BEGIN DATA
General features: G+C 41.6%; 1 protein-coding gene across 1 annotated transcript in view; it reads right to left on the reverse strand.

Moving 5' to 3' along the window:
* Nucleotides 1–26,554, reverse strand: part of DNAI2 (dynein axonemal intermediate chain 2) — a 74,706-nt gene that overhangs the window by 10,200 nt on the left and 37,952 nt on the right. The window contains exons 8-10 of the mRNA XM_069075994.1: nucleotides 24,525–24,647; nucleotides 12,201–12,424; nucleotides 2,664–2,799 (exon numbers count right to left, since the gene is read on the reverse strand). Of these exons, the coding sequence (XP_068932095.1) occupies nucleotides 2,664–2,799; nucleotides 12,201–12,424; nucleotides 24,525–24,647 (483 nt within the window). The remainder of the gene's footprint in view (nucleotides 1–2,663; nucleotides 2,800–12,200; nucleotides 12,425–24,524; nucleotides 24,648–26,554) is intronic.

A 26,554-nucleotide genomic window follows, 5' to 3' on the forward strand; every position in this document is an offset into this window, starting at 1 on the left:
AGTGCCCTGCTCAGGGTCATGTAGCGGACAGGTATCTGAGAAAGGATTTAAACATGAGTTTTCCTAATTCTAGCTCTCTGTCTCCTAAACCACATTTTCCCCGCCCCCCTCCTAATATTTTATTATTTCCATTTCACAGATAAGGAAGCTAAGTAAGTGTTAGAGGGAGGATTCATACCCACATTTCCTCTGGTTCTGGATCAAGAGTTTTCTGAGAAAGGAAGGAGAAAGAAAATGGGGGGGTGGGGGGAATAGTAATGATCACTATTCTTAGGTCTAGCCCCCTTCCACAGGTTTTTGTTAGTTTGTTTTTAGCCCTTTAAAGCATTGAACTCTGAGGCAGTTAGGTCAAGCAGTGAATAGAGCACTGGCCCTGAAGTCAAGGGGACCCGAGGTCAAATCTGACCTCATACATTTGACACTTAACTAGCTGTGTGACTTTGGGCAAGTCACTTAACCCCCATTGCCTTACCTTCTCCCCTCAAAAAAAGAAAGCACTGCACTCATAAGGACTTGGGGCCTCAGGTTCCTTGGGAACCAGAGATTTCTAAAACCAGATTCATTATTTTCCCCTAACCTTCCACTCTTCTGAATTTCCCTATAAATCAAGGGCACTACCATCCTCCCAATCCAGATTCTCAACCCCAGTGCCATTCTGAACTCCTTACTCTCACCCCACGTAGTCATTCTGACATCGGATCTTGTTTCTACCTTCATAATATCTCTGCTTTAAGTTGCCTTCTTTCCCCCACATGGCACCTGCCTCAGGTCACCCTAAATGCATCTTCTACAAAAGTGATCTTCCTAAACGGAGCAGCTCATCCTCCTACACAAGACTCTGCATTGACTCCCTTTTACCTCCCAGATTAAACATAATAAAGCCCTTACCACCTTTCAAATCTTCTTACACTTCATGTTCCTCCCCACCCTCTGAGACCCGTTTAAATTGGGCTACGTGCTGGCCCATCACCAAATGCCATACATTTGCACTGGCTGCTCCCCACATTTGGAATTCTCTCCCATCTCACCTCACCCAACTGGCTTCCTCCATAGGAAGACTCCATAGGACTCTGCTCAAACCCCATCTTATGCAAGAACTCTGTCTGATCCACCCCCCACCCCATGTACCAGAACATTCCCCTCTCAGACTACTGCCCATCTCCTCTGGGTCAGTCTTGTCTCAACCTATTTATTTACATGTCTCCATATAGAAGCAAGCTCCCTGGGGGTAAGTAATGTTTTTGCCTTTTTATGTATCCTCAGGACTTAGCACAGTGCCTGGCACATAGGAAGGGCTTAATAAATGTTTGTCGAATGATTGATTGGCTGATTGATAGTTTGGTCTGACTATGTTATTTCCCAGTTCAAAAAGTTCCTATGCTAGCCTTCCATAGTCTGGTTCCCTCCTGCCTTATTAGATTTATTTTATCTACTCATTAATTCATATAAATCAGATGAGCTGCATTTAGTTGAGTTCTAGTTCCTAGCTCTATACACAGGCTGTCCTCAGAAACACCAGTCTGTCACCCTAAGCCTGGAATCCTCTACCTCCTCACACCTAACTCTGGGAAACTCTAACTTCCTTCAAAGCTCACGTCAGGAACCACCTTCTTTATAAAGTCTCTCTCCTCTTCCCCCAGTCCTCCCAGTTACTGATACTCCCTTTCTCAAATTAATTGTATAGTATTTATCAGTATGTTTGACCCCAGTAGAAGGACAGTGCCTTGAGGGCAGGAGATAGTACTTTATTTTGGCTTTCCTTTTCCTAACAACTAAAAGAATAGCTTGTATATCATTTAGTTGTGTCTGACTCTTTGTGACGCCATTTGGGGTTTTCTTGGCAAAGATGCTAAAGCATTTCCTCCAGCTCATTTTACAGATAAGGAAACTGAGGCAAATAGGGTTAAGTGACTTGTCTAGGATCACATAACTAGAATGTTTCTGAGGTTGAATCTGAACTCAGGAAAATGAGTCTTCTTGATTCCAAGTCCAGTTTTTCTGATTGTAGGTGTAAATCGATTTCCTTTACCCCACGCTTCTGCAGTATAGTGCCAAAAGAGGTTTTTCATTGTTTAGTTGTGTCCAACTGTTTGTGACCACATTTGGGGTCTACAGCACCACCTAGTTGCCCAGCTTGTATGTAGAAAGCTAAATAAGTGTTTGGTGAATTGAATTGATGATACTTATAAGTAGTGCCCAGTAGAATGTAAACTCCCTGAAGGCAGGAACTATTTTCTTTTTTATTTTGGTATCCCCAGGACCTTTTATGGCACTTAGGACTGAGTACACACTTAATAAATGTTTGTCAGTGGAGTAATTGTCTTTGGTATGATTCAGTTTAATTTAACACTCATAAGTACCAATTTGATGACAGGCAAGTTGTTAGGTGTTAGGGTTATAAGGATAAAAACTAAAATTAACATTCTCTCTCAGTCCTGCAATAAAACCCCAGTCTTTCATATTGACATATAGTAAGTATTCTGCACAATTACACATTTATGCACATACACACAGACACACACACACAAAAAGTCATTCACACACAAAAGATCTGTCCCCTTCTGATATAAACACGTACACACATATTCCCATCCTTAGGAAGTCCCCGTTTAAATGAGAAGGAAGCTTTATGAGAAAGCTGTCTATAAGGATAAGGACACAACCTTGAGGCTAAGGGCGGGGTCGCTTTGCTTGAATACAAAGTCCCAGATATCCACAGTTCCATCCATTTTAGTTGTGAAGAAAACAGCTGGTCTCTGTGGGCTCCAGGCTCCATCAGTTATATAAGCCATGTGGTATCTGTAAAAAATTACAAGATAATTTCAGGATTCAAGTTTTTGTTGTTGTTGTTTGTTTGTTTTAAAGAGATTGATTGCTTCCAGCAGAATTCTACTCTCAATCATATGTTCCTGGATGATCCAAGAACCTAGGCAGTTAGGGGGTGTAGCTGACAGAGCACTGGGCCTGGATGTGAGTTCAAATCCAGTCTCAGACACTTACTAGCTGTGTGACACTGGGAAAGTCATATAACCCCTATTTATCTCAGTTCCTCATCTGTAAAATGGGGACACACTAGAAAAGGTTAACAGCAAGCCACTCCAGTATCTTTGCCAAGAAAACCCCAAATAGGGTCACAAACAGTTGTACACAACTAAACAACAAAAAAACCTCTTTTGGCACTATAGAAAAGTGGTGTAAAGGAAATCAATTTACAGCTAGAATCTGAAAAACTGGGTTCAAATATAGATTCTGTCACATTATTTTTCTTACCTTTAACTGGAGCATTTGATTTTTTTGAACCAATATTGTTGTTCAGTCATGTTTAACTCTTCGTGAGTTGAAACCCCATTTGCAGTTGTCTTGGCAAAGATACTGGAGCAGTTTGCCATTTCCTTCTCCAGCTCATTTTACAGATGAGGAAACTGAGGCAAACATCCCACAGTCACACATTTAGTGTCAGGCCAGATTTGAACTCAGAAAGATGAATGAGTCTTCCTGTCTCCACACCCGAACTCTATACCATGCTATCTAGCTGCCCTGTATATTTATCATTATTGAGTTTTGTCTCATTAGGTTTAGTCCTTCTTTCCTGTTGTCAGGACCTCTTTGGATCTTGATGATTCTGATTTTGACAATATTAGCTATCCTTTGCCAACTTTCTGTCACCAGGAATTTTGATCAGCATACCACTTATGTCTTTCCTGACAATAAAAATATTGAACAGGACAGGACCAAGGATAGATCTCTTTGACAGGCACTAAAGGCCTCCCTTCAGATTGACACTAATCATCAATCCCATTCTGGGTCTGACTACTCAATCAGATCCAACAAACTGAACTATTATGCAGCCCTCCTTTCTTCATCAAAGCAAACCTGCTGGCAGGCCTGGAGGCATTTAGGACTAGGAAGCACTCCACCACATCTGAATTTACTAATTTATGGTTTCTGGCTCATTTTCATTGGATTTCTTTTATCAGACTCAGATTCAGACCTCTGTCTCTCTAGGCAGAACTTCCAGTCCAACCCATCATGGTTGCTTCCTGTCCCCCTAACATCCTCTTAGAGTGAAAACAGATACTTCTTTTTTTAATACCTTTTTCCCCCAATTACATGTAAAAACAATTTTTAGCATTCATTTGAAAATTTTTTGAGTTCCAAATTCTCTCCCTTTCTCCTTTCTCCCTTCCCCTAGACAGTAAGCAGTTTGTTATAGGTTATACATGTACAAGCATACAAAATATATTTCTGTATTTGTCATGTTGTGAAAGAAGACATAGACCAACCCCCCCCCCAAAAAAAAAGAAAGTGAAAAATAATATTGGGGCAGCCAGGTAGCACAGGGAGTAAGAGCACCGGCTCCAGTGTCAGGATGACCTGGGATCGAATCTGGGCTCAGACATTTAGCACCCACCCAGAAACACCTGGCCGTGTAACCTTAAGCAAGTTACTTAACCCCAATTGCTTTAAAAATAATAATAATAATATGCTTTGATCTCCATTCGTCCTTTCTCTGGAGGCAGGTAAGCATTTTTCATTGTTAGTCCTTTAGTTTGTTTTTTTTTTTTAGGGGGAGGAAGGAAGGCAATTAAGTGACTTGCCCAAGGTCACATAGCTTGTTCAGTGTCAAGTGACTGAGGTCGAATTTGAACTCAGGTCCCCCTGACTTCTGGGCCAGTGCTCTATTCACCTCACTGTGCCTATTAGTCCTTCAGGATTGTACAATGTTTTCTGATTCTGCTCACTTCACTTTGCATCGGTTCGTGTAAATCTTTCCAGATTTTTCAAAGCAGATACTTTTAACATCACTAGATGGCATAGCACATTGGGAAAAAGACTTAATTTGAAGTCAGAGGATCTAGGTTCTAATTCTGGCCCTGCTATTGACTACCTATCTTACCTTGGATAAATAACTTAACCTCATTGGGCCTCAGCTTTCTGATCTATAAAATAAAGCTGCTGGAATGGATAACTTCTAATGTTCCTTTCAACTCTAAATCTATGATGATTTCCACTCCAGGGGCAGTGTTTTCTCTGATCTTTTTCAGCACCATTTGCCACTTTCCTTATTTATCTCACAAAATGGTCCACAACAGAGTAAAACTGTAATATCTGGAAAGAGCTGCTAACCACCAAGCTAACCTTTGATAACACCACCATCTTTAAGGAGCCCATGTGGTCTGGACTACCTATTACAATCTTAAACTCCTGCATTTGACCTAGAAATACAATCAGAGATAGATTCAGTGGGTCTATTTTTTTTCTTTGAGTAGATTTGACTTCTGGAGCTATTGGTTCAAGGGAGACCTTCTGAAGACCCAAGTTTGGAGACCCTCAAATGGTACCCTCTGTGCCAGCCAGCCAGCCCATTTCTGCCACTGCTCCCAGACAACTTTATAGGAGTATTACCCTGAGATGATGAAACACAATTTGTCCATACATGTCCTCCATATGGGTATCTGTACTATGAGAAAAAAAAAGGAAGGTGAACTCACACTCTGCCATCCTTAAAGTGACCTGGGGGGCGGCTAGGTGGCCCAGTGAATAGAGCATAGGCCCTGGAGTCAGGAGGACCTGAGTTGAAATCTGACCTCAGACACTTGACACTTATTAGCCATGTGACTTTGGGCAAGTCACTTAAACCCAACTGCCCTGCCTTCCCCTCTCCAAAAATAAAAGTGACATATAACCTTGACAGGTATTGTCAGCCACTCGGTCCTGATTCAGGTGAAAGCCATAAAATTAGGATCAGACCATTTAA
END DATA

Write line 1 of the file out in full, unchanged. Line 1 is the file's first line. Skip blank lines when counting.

General features: G+C 41.6%; 1 protein-coding gene across 1 annotated transcript in view; it reads right to left on the reverse strand.